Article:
Many of today's consumers admit they are a bit fearful of entering into a home purchase or selling transaction. They feel they are not capable of handling the financial and complex aspects of the transaction.
A new nationwide survey reveals that half of U.S. consumers say they lack the financial education needed to purchase a home. What's more, 44 percent of consumers say they find the homebuying process scary or intimidating, it was reported by the National Association of Realtors.
"Ninety-two percent of consumers surveyed say that owning is a better long-term financial decision than renting. Yet, only 30 percent know where to start when it comes to buying a home, according to the survey conducted by Sente Mortgage, an independent mortgage bank.
"Younger generations may particularly be lacking enough financial knowledge to move forward. More than 30 percent of millennials say they don't know the mortgage amount they could afford, and 25 percent say they don't understand the long-term financial impact of buying a home."
The report also notes the complexities involved in buying a home.
"The home buying process is complex, and it's clear that for many of today's consumers, gaps in financial education are leading to some risky purchase behaviors," says Tom Rhodes, CEO of Sente Mortgage.
"Unfortunately, many of the most valuable resources available to buyers go grossly under-utilized, but with the right guidance and support, owning a home can be one of the biggest contributing factors to long-term financial success."
Many homebuying consumers admit to not spending enough time shopping for a mortgage. Eleven percent of consumers say they were more likely to seek advice and recommendations when planning a vacation than when buying a home.
Q: When will the Federal Reserve raise interest rates?
A: The Fed raised interest rates by a quarter of a percent on December 14. It was a move largely predicted by economists.
"The Fed does not set mortgage rates. Short-term rates are different from long-term rates. Mortgage rates typically follow long-term bond rates, such as the 10-year U.S. Treasury note. Longer-term rates typically adjust before the Fed makes a move," according to the National Association of Realtors.
"Indeed, mortgage rates have risen near to 60 basis points since the presidential election. More than twice the quarter-point increase that the Fed voted. The Fed announced that it expects to raise short-term rates three times next year by a total of 75 basis points."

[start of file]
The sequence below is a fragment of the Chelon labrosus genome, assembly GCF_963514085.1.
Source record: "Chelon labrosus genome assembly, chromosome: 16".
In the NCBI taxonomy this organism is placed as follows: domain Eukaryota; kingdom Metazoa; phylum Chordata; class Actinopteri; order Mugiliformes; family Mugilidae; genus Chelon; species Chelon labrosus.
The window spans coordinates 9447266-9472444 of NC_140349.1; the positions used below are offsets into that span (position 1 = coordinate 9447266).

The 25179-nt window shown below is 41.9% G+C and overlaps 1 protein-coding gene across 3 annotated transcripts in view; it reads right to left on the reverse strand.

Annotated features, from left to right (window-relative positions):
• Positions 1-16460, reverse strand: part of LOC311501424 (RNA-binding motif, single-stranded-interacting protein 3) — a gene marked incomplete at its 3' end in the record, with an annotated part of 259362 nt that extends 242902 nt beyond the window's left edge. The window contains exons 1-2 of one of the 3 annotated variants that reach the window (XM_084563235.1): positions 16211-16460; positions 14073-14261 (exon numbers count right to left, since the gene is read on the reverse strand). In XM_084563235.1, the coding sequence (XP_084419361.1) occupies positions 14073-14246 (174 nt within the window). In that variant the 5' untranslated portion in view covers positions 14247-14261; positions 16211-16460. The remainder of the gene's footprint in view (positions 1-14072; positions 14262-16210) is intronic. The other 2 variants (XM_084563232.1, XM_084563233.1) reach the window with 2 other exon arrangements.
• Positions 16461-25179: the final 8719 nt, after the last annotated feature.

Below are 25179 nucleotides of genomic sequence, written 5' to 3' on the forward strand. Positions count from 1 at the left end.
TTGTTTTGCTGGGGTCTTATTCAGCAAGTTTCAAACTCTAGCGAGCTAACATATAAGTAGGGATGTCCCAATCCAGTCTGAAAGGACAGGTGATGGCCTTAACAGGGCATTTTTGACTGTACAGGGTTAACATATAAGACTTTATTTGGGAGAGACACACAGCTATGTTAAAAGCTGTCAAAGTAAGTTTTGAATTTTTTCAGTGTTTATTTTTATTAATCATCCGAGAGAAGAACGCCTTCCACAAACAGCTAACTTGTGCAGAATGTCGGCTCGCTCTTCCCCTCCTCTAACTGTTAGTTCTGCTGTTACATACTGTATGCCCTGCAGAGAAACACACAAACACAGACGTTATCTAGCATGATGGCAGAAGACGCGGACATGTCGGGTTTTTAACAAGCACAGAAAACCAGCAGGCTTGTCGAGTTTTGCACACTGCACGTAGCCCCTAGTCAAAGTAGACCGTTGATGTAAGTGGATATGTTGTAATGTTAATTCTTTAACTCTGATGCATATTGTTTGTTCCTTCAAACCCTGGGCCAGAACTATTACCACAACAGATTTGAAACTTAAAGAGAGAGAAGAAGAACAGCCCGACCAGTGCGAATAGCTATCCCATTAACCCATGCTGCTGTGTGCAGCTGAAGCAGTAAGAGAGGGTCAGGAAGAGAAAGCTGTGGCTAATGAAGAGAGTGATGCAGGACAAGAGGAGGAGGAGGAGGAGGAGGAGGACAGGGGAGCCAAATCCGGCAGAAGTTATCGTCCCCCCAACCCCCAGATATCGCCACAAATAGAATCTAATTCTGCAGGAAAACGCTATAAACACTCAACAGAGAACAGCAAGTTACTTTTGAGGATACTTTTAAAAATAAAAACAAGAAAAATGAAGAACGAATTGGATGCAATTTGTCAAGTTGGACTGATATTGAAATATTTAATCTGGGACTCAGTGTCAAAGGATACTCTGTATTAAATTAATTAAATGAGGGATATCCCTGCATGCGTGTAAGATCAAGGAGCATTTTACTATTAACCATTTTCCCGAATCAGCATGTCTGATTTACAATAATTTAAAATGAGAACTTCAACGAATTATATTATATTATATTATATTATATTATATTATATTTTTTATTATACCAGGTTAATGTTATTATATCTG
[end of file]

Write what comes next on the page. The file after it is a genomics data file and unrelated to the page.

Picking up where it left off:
Q: Are mortgages more readably available?
A: Mortgage credit availability increased in November according to the Mortgage Credit Availability Index, a report from the Mortgage Bankers Association which analyzes data from Ellie Mae's AllRegs Market Clarity business information tool.
The MCAI increased 1.6 percent to 174.1 in November. A decline in the MCAI indicates that lending standards are tightening, while increases in the index are indicative of loosening credit. The index was benchmarked to 100 in March 2012.
Of the four component indices, the Conforming MCAI saw the greatest increase in availability over the month (up 2.2 percent), followed by the Government MCAI, it was reported.
Q: What is pushing up mortgage interest rates?
A. Here's a statement from Sean Becketti, chief economist, Freddie Mac;
"The 10-year Treasury yield remained flat despite an upward revision to third quarter GDP. The 30-year mortgage rate rose 5 basis points to 4.08 percent, rising a total of 51 basis points in three short weeks.
"With mortgage rates at the highest we've seen this year, borrowers are now backpedaling on refinance opportunities. The latest Weekly Applications Survey results from the Mortgage Bankers Association show refinance activity down 16 percent week over week."
Q: Are commercial mortgages getting stronger?
A: Here's a recent report from the Mortgage Bankers Association:
"Commercial and Multifamily mortgage delinquencies were once again quite low in the third quarter, because of the continued strength in the market fundamentals," said Jamie Woodwell, MBA's Vice President of Commercial Real Estate Research.
"Delinquency rates generally fell, staying near 20-year lows for loans held by banks, life insurance companies and Fannie Mae and Freddie Mac."
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